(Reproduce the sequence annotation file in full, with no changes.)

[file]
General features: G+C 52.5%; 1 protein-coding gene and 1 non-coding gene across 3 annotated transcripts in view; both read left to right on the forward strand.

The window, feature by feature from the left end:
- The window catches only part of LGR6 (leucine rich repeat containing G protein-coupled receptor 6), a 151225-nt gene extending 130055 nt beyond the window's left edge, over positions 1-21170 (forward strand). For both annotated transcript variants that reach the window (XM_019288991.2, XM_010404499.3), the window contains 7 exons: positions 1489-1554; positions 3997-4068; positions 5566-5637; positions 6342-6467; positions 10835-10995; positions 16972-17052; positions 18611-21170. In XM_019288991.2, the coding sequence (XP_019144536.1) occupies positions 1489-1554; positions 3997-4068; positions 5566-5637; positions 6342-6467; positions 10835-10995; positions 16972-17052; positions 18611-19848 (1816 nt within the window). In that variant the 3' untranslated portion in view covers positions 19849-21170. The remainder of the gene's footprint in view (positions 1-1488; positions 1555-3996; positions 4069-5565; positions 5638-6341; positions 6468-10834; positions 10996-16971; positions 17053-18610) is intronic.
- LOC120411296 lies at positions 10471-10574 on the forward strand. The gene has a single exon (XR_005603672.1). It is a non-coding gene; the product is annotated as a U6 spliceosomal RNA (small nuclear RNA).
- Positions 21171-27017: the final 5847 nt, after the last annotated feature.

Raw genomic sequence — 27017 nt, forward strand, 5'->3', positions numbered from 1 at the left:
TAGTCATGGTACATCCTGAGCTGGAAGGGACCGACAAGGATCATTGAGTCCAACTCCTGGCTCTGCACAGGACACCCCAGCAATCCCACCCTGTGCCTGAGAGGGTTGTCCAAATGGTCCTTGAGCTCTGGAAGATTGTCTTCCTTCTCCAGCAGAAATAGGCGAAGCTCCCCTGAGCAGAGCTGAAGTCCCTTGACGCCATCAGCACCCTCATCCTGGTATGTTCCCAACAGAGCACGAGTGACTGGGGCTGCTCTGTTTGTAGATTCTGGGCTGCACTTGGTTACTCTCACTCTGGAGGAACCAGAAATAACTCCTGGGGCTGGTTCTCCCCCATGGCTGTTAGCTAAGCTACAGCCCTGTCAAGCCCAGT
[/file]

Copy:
General features: G+C 52.5%; 1 protein-coding gene and 1 non-coding gene across 3 annotated transcripts in view; both read left to right on the forward strand.

The window, feature by feature from the left end:
- The window catches only part of LGR6 (leucine rich repeat containing G protein-coupled receptor 6), a 151225-nt gene extending 130055 nt beyond the window's left edge, over positions 1-21170 (forward strand). For both annotated transcript variants that reach the window (XM_019288991.2, XM_010404499.3), the window contains 7 exons: positions 1489-1554; positions 3997-4068; positions 5566-5637; positions 6342-6467; positions 10835-10995; positions 16972-17052; positions 18611-21170. In XM_019288991.2, the coding sequence (XP_019144536.1) occupies positions 1489-1554; positions 3997-4068; positions 5566-5637; positions 6342-6467; positions 10835-10995; positions 16972-17052; positions 18611-19848 (1816 nt within the window). In that variant the 3' untranslated portion in view covers positions 19849-21170. The remainder of the gene's footprint in view (positions 1-1488; positions 1555-3996; positions 4069-5565; positions 5638-6341; positions 6468-10834; positions 10996-16971; positions 17053-18610) is intronic.
- LOC120411296 lies at positions 10471-10574 on the forward strand. The gene has a single exon (XR_005603672.1). It is a non-coding gene; the product is annotated as a U6 spliceosomal RNA (small nuclear RNA).
- Positions 21171-27017: the final 5847 nt, after the last annotated feature.

Raw genomic sequence — 27017 nt, forward strand, 5'->3', positions numbered from 1 at the left:
TAGTCATGGTACATCCTGAGCTGGAAGGGACCGACAAGGATCATTGAGTCCAACTCCTGGCTCTGCACAGGACACCCCAGCAATCCCACCCTGTGCCTGAGAGGGTTGTCCAAATGGTCCTTGAGCTCTGGAAGATTGTCTTCCTTCTCCAGCAGAAATAGGCGAAGCTCCCCTGAGCAGAGCTGAAGTCCCTTGACGCCATCAGCACCCTCATCCTGGTATGTTCCCAACAGAGCACGAGTGACTGGGGCTGCTCTGTTTGTAGATTCTGGGCTGCACTTGGTTACTCTCACTCTGGAGGAACCAGAAATAACTCCTGGGGCTGGTTCTCCCCCATGGCTGTTAGCTAAGCTACAGCCCTGTCAAGCCCAGT